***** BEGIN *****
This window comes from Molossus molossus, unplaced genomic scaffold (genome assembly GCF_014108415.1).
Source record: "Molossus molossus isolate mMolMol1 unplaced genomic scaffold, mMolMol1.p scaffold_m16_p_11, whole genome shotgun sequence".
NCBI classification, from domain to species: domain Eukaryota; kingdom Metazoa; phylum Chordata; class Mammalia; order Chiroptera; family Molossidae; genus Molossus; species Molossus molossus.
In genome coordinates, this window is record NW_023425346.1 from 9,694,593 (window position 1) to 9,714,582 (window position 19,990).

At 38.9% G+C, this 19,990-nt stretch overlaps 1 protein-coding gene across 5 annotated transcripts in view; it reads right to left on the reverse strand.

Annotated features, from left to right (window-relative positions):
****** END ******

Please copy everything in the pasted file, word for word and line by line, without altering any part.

This window comes from Molossus molossus, unplaced genomic scaffold (genome assembly GCF_014108415.1).
Source record: "Molossus molossus isolate mMolMol1 unplaced genomic scaffold, mMolMol1.p scaffold_m16_p_11, whole genome shotgun sequence".
NCBI classification, from domain to species: domain Eukaryota; kingdom Metazoa; phylum Chordata; class Mammalia; order Chiroptera; family Molossidae; genus Molossus; species Molossus molossus.
In genome coordinates, this window is record NW_023425346.1 from 9,694,593 (window position 1) to 9,714,582 (window position 19,990).

At 38.9% G+C, this 19,990-nt stretch overlaps 1 protein-coding gene across 5 annotated transcripts in view; it reads right to left on the reverse strand.

Annotated features, from left to right (window-relative positions):